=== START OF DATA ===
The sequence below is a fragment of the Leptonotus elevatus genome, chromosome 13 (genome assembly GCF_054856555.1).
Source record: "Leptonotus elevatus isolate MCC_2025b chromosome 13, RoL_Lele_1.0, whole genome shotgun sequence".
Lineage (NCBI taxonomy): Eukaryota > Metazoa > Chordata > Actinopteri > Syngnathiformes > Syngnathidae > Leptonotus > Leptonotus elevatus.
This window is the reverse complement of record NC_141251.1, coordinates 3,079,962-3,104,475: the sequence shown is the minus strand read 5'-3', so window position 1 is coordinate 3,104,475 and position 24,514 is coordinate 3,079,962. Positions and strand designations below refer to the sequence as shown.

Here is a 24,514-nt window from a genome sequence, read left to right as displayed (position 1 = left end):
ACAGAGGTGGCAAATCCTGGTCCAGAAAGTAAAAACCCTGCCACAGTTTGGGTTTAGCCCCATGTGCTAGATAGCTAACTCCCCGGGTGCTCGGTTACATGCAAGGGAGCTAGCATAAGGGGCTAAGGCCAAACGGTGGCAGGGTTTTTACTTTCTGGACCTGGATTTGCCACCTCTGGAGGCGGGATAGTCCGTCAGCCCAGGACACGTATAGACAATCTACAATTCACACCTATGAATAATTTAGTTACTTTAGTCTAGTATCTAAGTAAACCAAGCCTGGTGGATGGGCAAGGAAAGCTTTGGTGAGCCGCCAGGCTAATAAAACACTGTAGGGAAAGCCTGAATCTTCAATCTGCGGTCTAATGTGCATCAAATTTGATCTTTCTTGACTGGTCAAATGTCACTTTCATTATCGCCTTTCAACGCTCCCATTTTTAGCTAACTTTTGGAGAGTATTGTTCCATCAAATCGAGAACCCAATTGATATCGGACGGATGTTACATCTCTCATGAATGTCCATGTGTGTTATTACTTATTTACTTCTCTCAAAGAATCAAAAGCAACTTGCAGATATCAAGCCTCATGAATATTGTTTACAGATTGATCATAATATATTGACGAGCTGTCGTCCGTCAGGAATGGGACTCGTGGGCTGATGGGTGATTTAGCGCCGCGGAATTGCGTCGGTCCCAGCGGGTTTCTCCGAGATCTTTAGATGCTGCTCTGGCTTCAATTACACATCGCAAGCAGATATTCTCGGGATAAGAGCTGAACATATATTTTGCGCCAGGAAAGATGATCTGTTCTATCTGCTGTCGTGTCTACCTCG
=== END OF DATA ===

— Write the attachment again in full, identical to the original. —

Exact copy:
The sequence below is a fragment of the Leptonotus elevatus genome, chromosome 13 (genome assembly GCF_054856555.1).
Source record: "Leptonotus elevatus isolate MCC_2025b chromosome 13, RoL_Lele_1.0, whole genome shotgun sequence".
Lineage (NCBI taxonomy): Eukaryota > Metazoa > Chordata > Actinopteri > Syngnathiformes > Syngnathidae > Leptonotus > Leptonotus elevatus.
This window is the reverse complement of record NC_141251.1, coordinates 3,079,962-3,104,475: the sequence shown is the minus strand read 5'-3', so window position 1 is coordinate 3,104,475 and position 24,514 is coordinate 3,079,962. Positions and strand designations below refer to the sequence as shown.

Here is a 24,514-nt window from a genome sequence, read left to right as displayed (position 1 = left end):
ACAGAGGTGGCAAATCCTGGTCCAGAAAGTAAAAACCCTGCCACAGTTTGGGTTTAGCCCCATGTGCTAGATAGCTAACTCCCCGGGTGCTCGGTTACATGCAAGGGAGCTAGCATAAGGGGCTAAGGCCAAACGGTGGCAGGGTTTTTACTTTCTGGACCTGGATTTGCCACCTCTGGAGGCGGGATAGTCCGTCAGCCCAGGACACGTATAGACAATCTACAATTCACACCTATGAATAATTTAGTTACTTTAGTCTAGTATCTAAGTAAACCAAGCCTGGTGGATGGGCAAGGAAAGCTTTGGTGAGCCGCCAGGCTAATAAAACACTGTAGGGAAAGCCTGAATCTTCAATCTGCGGTCTAATGTGCATCAAATTTGATCTTTCTTGACTGGTCAAATGTCACTTTCATTATCGCCTTTCAACGCTCCCATTTTTAGCTAACTTTTGGAGAGTATTGTTCCATCAAATCGAGAACCCAATTGATATCGGACGGATGTTACATCTCTCATGAATGTCCATGTGTGTTATTACTTATTTACTTCTCTCAAAGAATCAAAAGCAACTTGCAGATATCAAGCCTCATGAATATTGTTTACAGATTGATCATAATATATTGACGAGCTGTCGTCCGTCAGGAATGGGACTCGTGGGCTGATGGGTGATTTAGCGCCGCGGAATTGCGTCGGTCCCAGCGGGTTTCTCCGAGATCTTTAGATGCTGCTCTGGCTTCAATTACACATCGCAAGCAGATATTCTCGGGATAAGAGCTGAACATATATTTTGCGCCAGGAAAGATGATCTGTTCTATCTGCTGTCGTGTCTACCTCG